The bottom line: iOS 7 looks like a beautiful and modern refresh of the popular mobile operating system. It seems familiar yet new, stylish yet unique. And it holds promising opportunities for innovation from app developers. Great job, Apple; we can’t wait to get our hands on it this fall!
It’s been almost two years since we released (for free) our in-house Flash extension called Keyframe Caddy. Since its release, we’ve heard from many animators and Flash studios that they love our keyframe animation tool. Today we’re releasing version 1.1.0 for Flash CS3+. The most significant change is that we added a scroll-bar to the layout as well as fixed some pesky bugs. You can download here.
Most of the games that we create use looping audio, either for music or as a sound effect. One of the limitations of the MP3 audio format is that it adds a fraction of a second of silence at the beginning of a file. For most audio this is tolerable and imperceptible, however, if you need a perfect loop for something like music, then you’re going to have to find a better solution.
We looked at all the alternatives that searching Google had to offer (i.e., special exporting software, fancy AS3 runtime code, etc) and after all this it seemed the best solution was also the easiest. If you import raw audio such as a WAV or AIF file into Flash Professional and embed the sound into your SWF (either as a timeline loop or with an exported class), it will not add the previously mentioned bit of silence. We call these undocumented Flash gems, “Flash magic”.
This is good news except that it’s a pain to manually import each audio file into an FLA and then export if all you need is a SWF. We created a Flash plugin (also called extensions or commands), which automates this process. Select a raw audio file, choose the bit rate and file name, then presto, SWF created. No need to save an intermediary FLA or fuddle with publish settings. The SWF file that’s been created is special in that it only contains a single Sound object with a class name that matches the file name. For instance, if the SWF file name is “gameplayMusic.swf” there would be a single AS3 Sound object with a class name “gameplayMusic” inside the SWF. We can then create a special loading utility for these types of sounds (see AS3 code below).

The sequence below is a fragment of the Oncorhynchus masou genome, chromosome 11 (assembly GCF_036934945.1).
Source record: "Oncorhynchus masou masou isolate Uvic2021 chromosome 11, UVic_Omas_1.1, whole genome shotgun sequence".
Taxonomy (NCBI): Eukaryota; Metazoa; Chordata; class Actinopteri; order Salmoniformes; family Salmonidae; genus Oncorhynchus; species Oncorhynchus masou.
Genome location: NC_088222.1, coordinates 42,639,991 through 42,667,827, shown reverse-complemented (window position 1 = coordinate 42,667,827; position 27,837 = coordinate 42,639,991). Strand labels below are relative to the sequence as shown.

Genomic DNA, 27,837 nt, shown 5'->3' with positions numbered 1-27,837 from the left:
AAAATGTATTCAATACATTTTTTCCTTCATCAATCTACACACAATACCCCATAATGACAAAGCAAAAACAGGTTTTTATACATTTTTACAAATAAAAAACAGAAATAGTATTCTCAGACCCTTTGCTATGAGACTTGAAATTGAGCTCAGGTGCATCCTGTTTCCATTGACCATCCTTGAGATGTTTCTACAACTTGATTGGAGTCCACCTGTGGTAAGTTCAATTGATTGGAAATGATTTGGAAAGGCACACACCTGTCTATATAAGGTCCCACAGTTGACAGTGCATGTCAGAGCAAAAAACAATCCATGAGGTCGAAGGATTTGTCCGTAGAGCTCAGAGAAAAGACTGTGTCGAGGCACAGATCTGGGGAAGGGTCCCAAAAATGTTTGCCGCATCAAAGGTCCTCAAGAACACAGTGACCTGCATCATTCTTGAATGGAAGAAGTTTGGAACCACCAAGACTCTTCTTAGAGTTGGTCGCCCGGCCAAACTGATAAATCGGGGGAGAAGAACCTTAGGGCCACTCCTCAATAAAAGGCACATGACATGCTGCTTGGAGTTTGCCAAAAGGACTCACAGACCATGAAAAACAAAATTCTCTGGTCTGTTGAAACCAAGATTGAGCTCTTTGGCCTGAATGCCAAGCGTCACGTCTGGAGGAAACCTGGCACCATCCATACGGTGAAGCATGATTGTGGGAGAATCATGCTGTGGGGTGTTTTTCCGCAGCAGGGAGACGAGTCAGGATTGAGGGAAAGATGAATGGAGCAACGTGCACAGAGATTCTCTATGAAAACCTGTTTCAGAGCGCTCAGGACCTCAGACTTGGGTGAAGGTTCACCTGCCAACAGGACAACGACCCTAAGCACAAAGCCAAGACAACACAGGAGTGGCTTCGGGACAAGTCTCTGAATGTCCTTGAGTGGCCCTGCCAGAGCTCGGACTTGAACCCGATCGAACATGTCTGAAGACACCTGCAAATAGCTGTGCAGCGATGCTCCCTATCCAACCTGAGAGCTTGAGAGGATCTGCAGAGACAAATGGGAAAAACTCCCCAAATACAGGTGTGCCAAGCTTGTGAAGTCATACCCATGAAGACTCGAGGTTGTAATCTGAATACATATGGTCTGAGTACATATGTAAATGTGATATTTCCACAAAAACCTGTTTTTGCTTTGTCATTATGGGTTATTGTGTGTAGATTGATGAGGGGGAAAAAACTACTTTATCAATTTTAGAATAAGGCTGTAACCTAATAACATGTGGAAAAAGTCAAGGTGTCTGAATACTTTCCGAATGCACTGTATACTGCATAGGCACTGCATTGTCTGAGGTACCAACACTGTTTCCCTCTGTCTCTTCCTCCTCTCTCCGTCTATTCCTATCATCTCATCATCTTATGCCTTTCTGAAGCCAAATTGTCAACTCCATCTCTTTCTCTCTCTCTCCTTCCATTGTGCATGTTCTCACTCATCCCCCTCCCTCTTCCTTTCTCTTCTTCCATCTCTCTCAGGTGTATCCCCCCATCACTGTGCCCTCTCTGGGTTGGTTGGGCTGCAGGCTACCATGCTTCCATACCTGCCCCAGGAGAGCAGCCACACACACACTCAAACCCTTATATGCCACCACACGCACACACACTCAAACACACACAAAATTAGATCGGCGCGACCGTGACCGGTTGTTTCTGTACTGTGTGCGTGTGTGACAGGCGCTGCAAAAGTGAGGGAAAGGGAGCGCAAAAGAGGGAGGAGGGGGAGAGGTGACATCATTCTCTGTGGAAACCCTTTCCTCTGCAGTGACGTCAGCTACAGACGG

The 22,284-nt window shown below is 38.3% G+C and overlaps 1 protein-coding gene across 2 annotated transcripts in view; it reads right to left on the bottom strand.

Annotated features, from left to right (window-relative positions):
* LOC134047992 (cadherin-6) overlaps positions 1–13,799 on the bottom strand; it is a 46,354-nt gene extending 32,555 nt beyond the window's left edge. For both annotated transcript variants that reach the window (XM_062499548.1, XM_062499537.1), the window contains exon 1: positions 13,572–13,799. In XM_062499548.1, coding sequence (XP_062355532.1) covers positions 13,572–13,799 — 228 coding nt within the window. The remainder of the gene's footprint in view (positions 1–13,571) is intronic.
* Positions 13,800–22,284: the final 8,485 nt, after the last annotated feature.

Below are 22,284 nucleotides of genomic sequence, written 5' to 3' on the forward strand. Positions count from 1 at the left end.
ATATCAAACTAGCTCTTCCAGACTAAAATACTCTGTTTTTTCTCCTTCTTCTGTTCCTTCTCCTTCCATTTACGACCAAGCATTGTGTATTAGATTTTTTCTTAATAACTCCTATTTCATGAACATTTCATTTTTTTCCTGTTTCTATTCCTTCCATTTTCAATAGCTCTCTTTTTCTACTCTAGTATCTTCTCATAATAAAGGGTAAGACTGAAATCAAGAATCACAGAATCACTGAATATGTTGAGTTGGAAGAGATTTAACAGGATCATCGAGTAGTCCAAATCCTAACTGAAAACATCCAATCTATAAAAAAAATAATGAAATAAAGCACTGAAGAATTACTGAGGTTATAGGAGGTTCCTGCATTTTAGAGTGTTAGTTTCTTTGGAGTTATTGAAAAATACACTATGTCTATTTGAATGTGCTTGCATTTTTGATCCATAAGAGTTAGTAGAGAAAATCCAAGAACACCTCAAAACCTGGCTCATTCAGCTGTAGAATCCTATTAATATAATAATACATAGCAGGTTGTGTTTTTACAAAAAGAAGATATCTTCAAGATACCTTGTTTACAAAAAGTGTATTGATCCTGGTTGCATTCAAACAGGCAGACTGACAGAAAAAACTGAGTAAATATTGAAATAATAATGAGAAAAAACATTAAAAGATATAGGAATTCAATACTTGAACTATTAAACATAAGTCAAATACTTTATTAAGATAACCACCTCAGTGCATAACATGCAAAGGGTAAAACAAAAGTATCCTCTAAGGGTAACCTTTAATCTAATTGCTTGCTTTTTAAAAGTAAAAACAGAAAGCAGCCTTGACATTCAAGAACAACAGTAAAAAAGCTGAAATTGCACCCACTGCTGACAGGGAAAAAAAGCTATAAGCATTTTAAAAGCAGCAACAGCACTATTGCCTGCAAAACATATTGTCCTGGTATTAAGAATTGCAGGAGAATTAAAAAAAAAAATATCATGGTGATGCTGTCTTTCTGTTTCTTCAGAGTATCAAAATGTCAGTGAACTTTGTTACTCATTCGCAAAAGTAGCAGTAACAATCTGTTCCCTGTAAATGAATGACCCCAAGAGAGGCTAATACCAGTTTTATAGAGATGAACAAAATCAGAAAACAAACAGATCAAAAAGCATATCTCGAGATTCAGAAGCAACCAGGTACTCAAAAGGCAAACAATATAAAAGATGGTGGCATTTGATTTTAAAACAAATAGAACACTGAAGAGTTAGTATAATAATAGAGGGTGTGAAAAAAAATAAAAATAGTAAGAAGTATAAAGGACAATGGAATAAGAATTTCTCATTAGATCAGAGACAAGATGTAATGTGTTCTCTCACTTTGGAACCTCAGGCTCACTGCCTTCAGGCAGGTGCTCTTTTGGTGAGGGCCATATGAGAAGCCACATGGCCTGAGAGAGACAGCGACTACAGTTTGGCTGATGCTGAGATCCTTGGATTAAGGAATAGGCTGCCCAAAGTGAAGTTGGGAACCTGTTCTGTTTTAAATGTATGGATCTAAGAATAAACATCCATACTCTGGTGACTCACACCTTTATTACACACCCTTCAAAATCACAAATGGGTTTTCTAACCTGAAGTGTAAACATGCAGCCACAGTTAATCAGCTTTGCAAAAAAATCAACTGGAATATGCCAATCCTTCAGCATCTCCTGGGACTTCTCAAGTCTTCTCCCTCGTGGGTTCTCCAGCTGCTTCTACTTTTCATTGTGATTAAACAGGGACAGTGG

The only downside to this method is that you can no longer stream in the audio, which would save on up-front loading. Instead, the entire SWF needs to be preloaded before you can have access to the Sound object.
The Generate Audio Loop tool can be downloaded from the secret Tools section of our website.
Here is a sample utility for loading the Sound object.
[cc lang=”actionscript3″]package com.cloudkid.util
* Utilities for dealing with sounds
* @author Matt Moore
public class SoundUtils
* Load a sound for an external SWF
* @param The path to the SWF file to load
* @param The callback when the sound has been loaded
* @param The name of the sound class (defaults to filename without “.swf”)
public static function loadExternalSound(url:String, callback:Function, className:String=null): void
if (className == null)
className = url.substring(
var loader:Loader = new Loader();
var clazz:Class = loader.contentLoaderInfo.applicationDomain.getDefinition(className) as Class;
s = new clazz;
trace(“Error: class doesn’t exist ‘” + className + “‘ in ‘” + url + “‘”);
And a sample implementation:
[cc lang=”actionscript3″]function onSoundLoaded(sound:Sound): void
if (sound == null)
trace(“Unable to load sound”);
Today we are releasing one of our in-house Flash production tools called Keyframe Caddy. Our animators use this tool to assist in doing some of the more menial animation tasks like lip-syncing. We did a little demonstration video as well as made the tool free for download from our website. Click here for more information.